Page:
With roughly a month left for baseball’s regular season, the postseason awards are starting to take some shape. The 2010 AL Rookie of the Year is for all intents and purposes a two horse race, but the 2010 NL Rookie of the Year race is looking to be a photo-finish down the homestretch with a handful of rookies still in contention. And with Stephen Strasburg done for this year and likely next year, it only means the 2010 NL Rookie of the Year award is as open as available as ever – although I doubt Strasburg would have had a shot at the award solely based on his stats.
Who does that leave for the 2010 NL Rookie of the Year then? Strasburg’s debut and injury seem to have stolen a bit of the spotlight from some other National League rookies – one other pitcher immediately comes to mind – as well as a couple of position players on some National League teams.
Jason Heyward, OF, Atlanta Braves
I mention Jason Heyward first for a few reasons, but please before I get started don’t take what I’m saying out of context. Jason Heyward has done a fantastic job for the Atlanta Braves, and has played at or near the level of hype he received. But I don’t think he’s the best Rookie of the Year candidate, and I still think the fact that he got to start for the NL All-Star team while Joey Votto (a very legitimate Triple Crown candidate) had to be voted in as the final player. But all in all, that’s not Heyward’s fault; that just shows the flows in the system. Heyward’s become a staple in the Braves outfield, and his stats (.285 BA, 16 HR, and 65 RBI) have certainly been a substantial contribution to a future playoff team. What’s really eye-popping is his .392 OBP as a rookie. That stat isn’t something that will win him the Rookie of the Year award, but a rookie with that kind of talent and plate discipline is something the Braves have to be happy with.
Starlin Castro, SS, Chicago Cubs
As I’m writing this, I’m struggling to choke back the tears, because both Jason Heyward and Starlin Castro are only a few months older than I. They’re not only MLB stars, but they’re Rookie of the Year contenders. Me? Well, I’m just writing an article about them. Anywho, before personal emotions get the best of me, let’s take a look at why Starlin Castro has a truly legitimate shot at the 2010 NL Rookie of the Year award. Castro was called up on May 7th, and immediately he set the bar high. In fact, he set it as high as anyone has in their debut. He went off against the Cincinnati Reds for a rookie debut record of 6 RBI. He’s definitely slowed down some (at a pace of 6 RBI per game for 106 games, he’d currently be at 636 RBI), but he’s still performed beyond expectations. Hitting at a clip of .317/3/40 and an OPS of .798, he’s made his case for winning the 2010 NL Rookie of the Year award.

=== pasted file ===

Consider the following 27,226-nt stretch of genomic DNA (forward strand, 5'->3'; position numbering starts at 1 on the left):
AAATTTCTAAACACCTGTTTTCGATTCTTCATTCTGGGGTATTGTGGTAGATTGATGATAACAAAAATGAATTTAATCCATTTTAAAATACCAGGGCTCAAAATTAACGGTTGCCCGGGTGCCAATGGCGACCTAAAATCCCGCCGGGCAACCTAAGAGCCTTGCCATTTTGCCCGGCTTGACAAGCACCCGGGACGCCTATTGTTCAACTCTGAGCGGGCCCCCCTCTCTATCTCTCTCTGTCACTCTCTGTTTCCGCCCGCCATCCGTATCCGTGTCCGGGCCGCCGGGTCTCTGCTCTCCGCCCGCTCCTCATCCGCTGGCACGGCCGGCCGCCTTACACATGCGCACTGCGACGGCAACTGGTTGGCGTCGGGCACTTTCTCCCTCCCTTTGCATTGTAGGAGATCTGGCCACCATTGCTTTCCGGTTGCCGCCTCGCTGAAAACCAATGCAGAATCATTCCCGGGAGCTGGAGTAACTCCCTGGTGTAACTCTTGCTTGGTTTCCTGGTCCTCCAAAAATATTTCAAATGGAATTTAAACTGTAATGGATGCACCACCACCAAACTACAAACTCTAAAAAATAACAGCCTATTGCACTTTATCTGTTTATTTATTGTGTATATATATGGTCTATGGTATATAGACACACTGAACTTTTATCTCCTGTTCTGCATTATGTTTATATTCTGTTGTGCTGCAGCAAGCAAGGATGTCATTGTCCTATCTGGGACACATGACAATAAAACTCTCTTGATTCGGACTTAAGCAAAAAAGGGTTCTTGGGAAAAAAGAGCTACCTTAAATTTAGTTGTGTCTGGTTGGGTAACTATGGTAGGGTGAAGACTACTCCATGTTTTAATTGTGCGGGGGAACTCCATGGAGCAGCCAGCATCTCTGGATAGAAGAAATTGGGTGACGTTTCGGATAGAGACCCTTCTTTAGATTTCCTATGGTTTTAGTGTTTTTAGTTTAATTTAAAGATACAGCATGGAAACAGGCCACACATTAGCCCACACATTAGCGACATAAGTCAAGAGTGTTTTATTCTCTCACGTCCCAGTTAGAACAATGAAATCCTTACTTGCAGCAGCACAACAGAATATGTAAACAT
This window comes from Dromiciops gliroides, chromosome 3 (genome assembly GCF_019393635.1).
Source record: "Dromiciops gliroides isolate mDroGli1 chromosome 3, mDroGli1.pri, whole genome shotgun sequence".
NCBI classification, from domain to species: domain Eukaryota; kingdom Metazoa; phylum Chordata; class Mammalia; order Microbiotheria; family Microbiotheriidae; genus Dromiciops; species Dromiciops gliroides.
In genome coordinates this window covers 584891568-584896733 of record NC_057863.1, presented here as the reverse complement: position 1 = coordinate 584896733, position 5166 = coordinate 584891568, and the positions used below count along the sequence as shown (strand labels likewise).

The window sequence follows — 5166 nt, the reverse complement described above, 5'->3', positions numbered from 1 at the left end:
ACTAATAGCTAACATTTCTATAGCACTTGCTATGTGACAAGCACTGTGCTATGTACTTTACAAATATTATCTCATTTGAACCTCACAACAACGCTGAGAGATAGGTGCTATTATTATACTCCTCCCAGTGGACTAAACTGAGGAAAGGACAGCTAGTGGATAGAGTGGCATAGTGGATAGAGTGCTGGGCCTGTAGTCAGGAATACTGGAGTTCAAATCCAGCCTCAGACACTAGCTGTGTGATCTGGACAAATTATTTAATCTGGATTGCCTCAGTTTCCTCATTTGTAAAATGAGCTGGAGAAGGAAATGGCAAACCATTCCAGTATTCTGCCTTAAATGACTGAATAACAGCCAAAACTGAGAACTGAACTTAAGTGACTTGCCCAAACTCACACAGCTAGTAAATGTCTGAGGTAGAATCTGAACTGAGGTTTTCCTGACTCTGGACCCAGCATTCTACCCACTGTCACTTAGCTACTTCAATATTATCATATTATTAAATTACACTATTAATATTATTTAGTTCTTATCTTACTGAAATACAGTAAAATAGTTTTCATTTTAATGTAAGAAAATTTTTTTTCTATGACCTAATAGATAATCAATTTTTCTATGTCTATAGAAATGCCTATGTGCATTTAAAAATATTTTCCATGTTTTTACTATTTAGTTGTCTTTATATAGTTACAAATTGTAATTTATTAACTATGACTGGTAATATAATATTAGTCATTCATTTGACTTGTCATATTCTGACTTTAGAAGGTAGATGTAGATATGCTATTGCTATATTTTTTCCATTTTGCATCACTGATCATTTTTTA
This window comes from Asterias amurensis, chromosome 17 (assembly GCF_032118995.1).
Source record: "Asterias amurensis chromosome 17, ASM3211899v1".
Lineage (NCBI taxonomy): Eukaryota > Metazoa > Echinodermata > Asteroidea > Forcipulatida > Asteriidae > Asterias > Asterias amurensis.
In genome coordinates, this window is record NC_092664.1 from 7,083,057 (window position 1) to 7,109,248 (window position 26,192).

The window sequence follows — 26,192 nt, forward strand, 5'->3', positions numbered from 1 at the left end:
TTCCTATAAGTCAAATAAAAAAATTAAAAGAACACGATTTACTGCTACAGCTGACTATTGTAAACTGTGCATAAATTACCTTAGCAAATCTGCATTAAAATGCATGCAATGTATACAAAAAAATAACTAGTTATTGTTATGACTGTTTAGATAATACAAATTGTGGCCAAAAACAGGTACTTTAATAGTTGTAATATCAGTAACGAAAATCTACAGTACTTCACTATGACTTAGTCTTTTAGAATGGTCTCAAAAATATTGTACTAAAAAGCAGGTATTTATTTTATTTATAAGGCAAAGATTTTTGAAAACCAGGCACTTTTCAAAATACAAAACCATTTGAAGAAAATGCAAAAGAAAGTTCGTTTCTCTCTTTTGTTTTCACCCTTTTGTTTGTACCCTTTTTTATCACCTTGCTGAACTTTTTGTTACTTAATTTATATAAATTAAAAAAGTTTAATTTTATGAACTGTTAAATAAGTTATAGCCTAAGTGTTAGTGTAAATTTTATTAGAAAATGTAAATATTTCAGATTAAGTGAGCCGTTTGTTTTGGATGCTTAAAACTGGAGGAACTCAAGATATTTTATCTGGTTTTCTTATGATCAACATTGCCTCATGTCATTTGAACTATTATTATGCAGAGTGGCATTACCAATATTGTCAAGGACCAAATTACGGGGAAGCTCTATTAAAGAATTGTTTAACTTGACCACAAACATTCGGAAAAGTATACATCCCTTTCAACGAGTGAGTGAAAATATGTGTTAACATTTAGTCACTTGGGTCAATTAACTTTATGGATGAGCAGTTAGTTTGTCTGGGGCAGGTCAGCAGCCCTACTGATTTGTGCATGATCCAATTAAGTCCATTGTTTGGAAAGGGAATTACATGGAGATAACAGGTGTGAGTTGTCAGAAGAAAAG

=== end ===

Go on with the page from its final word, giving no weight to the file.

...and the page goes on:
Jaime Garcia, P, St. Louis Cardinals
Remember earlier when I said that Strasburg has stolen some thunder away from all the other candidates, and I had one particular pitcher in mind? That pitcher happens to be Jaime Garcia. Jaime Garcia has been a very pleasant surprise for the St. Louis Cardinals, as he’s added another wonderful pitcher to an already stacked rotation with Adam Wainwright and Chris Carpenter. Jaime Garcia’s 2.35 ERA is among the best in the NL (behind some perennial stars like Mat Latos, Adam Wainwright, and Josh Johnson), and his 170 aren’t bad for a rookie either. Garcia’s Cardinals may have suffered a devastating slide over the past month or so, but Jaime Garcia has managed to rack up a stellar 13 wins compared to just 6 losses.
Buster Posey, C, San Francisco Giants
Exit Bengie Molina to the Texas Rangers and enter Buster Posey, blue-chip prospect playing the first half of the season at AAA Fresno. On June 30th the San Francisco Giants swapped Bengie Molina for Texas Rangers RP Chris Ray which meant the catching position was left vacant and ready for Buster Posey to take over. Since then, Buster Posey has been the featured catcher for the San Francisco Giants, catching 86 games and hitting at a nearly preposterous .350 BA, 3 HR, 31 RBI along with an OPS of .878. Albeit one of the weakest positions this year as far as talent is concerned, Buster Posey is still probably one of the three best catchers in the National League. With the Padres currently in a free fall of epic proportions, Posey may get to also see the playoffs in his first season.
You may be infuriated and asking, “Where’s Mat Latos?!” Don’t worry, I asked the same question was pretty shocked when I realized what the deal is. Apparently, some staff members for the Padres decided to go ahead and squeeze out an extra .2 innings out of Latos last season. It may have seemed like a good idea at the time, but what it boils down to this year is he isn’t qualified as a rookie – a rookie pitcher no longer a rookie after 50 IP – which means he’s not eligible for the NL Rookie of the Year award.
With Latos out of the race due to a small infraction, my vote goes to (and in a very, very narrow margin) Jaime Garcia. It’s still hard for me to say that because I feel Buster Posey deserves the award just as much as Garcia, but I still have to award the honor to Garcia, based on the fact that Garcia has played at a high level all season and has been in the majors for a little while longer compared to Posey’s half-season.
Honorable mentions: Mike Leake, Gaby Sanchez, Ike Davis, and Chris Johnson (not the NFL fantasy GM’s dream player of the same name).
Be sure to check out the AL Rookie of the Year Race article found here.
Special thanks to: